The baggage surrounding the play may have admittedly built it up in my mind. I'd seen the Kenneth Branagh film version years ago in high school and, while I remember little about it, I did remember enjoying it since Branagh and Emma Thompson were unsurprisingly awesome as Benedick and Beatrice. (Well, maybe surprising in Branagh's case, since I usually dislike him as an actor…but really, the fact that the part was strong enough to make even Branagh look good was another point in the play's favour for me.) And, MAAN has a pedigree as one of Shakespeare's best comedies, with an especially high caliber of witty wordplay, so theoretically, it should've been right up my alley.
Instead, nothing. Don't get me wrong, it's fun to hear Benedick and Beatrice spar it out and then inevitably realize they're crazy about each other. And that's the point --- it's fun to *hear* it. When you have Thompson and Branagh, or Amy Acker* and Alexis Denisof, or any other accomplished pair of actors with chemistry to spare delivering the lines, it sounds terrific. On the page, however, it lacks spark. I return to my (already tired after just five posts) point that Shakespeare comedies work much better in performance than in reading, but at least with Comedy Of Errors and Midsummer Night's Dream, you could see the potential for comedy on the page. With MAAN, the admittedly fantastic insults between Beatrice & Benedick only last for a little more than an act before they're set up 'in love' with each other and the rest of the play is bogged down by the machinations of the larger marriage plot.
* = In fairness, I may be also influenced by the fact that I may be kinda in love with Amy Acker. Not deep enough in love to watch 'Person Of Interest' or anything, but still, lowercase-L love.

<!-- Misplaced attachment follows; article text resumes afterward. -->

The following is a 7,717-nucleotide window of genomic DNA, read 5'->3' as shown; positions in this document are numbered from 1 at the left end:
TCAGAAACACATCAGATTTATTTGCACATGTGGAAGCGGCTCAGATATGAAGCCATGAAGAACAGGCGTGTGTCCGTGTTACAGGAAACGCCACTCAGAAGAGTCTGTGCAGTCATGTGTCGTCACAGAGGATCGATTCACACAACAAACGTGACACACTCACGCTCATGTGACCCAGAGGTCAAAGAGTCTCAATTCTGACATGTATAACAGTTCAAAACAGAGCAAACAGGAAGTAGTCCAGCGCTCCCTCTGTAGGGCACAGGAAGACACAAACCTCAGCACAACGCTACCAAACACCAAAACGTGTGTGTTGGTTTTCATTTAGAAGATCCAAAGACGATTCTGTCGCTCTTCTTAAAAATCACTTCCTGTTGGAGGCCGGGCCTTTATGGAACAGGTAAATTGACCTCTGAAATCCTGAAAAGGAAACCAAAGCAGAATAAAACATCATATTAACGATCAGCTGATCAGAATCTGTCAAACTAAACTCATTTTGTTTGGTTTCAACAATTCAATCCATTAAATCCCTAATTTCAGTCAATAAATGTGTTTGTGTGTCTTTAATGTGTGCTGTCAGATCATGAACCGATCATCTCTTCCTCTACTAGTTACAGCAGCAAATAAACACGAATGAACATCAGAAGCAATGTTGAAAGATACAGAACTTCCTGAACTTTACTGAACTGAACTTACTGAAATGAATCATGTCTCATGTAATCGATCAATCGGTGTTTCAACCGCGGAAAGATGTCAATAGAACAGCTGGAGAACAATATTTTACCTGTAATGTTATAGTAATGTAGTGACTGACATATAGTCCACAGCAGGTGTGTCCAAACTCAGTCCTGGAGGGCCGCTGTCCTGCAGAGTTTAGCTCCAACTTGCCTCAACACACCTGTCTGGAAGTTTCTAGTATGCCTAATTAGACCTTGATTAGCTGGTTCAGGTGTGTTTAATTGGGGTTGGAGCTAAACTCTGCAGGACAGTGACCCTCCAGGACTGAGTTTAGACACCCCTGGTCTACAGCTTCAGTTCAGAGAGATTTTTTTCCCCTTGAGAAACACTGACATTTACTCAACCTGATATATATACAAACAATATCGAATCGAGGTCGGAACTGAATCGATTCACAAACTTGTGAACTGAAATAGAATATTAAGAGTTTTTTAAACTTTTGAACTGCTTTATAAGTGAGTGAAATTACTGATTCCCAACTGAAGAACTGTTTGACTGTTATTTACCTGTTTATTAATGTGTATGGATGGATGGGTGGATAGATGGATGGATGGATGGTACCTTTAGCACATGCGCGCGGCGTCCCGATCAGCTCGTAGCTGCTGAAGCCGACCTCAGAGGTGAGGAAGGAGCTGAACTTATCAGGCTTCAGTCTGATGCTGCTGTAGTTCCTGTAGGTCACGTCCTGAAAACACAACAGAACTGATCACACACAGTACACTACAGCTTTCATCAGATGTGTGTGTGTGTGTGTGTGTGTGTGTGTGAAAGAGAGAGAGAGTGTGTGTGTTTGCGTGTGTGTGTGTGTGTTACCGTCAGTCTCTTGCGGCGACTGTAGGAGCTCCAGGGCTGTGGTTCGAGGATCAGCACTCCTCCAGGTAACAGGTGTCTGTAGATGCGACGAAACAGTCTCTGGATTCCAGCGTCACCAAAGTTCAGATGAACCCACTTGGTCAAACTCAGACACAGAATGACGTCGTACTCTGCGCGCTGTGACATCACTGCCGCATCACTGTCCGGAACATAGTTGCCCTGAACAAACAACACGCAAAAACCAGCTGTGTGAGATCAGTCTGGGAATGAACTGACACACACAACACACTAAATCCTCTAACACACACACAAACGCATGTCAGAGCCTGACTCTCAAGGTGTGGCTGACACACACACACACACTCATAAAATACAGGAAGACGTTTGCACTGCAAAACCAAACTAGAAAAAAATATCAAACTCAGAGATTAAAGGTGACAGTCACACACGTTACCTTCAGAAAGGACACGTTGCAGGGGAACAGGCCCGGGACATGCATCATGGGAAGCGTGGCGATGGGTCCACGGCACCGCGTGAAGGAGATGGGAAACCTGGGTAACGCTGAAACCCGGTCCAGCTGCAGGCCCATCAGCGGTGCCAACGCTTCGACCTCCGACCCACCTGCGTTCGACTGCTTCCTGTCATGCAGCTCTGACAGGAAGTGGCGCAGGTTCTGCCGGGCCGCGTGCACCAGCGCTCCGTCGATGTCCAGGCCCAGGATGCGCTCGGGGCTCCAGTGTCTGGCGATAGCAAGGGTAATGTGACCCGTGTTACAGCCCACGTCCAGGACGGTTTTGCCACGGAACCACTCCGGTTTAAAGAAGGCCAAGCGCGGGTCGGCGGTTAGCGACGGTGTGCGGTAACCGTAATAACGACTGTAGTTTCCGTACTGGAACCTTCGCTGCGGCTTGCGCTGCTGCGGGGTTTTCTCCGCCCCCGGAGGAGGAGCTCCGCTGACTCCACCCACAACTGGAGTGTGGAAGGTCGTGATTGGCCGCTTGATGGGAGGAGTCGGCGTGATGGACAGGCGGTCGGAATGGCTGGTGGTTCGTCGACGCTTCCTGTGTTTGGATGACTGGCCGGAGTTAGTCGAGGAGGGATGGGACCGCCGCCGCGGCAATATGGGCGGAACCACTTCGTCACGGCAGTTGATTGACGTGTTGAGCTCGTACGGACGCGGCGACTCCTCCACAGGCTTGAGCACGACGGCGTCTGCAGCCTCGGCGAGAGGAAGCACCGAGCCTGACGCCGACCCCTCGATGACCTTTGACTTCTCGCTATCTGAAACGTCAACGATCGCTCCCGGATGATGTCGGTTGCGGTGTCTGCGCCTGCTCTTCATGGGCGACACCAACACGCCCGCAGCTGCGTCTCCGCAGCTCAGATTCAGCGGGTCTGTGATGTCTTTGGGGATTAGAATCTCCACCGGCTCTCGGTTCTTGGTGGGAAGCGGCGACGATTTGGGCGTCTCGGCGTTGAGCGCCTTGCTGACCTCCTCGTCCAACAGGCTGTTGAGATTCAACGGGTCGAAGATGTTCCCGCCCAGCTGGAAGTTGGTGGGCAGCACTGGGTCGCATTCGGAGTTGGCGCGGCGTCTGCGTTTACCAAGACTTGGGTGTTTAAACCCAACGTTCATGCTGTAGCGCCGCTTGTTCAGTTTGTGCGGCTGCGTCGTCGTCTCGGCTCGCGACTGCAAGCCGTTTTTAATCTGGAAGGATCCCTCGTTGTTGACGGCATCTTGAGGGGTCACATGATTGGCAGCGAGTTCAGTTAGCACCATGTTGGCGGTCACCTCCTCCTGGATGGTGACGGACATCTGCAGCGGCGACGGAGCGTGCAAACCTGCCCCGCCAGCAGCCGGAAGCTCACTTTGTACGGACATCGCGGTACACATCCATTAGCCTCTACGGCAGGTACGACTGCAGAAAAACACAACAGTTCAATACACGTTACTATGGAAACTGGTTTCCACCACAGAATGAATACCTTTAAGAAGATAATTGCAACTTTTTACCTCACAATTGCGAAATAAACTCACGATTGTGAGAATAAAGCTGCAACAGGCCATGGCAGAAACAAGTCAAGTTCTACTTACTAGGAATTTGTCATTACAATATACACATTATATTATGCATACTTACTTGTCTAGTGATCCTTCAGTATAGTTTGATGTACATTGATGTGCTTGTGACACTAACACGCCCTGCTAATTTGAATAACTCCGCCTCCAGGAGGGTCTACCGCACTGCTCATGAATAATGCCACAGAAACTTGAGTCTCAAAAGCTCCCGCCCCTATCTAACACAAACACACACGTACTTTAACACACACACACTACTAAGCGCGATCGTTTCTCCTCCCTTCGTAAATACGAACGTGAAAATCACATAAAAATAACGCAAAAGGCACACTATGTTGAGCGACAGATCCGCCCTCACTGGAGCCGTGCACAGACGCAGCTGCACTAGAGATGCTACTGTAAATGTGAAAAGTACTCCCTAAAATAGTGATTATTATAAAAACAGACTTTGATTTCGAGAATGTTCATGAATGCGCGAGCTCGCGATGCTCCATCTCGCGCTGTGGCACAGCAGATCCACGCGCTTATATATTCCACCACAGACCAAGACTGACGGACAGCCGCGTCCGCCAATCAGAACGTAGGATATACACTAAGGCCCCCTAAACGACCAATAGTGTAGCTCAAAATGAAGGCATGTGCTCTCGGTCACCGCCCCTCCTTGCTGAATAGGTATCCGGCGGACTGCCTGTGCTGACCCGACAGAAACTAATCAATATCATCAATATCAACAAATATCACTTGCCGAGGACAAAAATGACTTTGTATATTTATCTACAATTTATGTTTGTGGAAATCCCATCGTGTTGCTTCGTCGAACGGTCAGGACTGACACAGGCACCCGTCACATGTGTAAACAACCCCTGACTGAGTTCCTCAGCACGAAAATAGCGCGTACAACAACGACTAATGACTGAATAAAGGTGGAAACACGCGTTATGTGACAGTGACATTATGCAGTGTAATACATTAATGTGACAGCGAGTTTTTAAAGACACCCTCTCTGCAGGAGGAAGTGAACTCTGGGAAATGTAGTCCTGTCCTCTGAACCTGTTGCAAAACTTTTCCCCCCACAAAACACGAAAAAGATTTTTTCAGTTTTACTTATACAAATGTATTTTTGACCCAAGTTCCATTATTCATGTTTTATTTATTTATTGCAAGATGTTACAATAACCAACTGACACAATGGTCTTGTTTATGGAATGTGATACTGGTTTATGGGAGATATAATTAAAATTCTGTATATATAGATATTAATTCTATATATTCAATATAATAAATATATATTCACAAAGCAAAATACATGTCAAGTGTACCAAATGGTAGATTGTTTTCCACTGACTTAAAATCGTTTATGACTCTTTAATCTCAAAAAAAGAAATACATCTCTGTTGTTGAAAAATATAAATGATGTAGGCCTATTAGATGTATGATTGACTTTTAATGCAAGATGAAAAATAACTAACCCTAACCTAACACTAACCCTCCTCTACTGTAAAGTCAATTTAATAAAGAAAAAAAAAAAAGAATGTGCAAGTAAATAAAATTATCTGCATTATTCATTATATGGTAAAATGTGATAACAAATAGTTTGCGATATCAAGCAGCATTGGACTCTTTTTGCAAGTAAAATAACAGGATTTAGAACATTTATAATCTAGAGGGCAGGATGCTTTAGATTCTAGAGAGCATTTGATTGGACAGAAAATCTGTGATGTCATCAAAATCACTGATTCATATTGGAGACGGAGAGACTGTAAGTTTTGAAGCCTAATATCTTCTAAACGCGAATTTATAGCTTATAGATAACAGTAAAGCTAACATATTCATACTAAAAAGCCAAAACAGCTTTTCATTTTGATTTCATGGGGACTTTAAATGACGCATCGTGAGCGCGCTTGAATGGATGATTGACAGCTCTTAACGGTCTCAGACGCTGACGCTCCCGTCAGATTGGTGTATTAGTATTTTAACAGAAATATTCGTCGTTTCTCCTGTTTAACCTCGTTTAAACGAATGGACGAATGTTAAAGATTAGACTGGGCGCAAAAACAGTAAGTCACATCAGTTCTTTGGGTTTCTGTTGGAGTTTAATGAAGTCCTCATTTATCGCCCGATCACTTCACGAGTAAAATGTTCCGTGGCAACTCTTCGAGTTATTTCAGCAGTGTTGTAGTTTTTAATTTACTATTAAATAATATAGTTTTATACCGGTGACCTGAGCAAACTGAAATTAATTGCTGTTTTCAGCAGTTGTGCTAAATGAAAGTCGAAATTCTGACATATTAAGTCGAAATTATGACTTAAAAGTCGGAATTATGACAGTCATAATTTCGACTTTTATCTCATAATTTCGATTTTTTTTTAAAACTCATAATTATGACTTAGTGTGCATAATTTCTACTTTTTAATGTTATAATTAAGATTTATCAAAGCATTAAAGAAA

Roger Ebert coined the phrase "Idiot Plot" to describe a movie that fails because its plot is so contrived that it can only occur if the characters are idiots. This is kind of the problem with MAAN since the central premise relies on Don Pedro and Claudio believing Don John's accusations about Hero's faithfulness. Don John! A guy who is both literally a bastard and non-literally opening referred to as a bastard! A guy who has already tried once to ruin his brother and is now essentially being dragged around against his will like a sort of trophy by Don Pedro! You don't think THAT guy might have an axe to grind?* You can see the logistical flaw here when Benedick (in Act IV-i, 196-199) learns of the accusations and immediately realizes that Don John is behind everything, thus exposing this paper-thin scheme.
* = Don John, it should be noted, is a pretty sorry-ass villain. On the scale of Shakespeare bad guys, he is a poor man's Edmund The Bastard and a homeless man's Iago. And what kind of self-respecting villain has henchmen who roll over so easily? Borachio squeals like a pig when he thinks that Hero is dead.** To quote the Joker, you just can't find good help these days.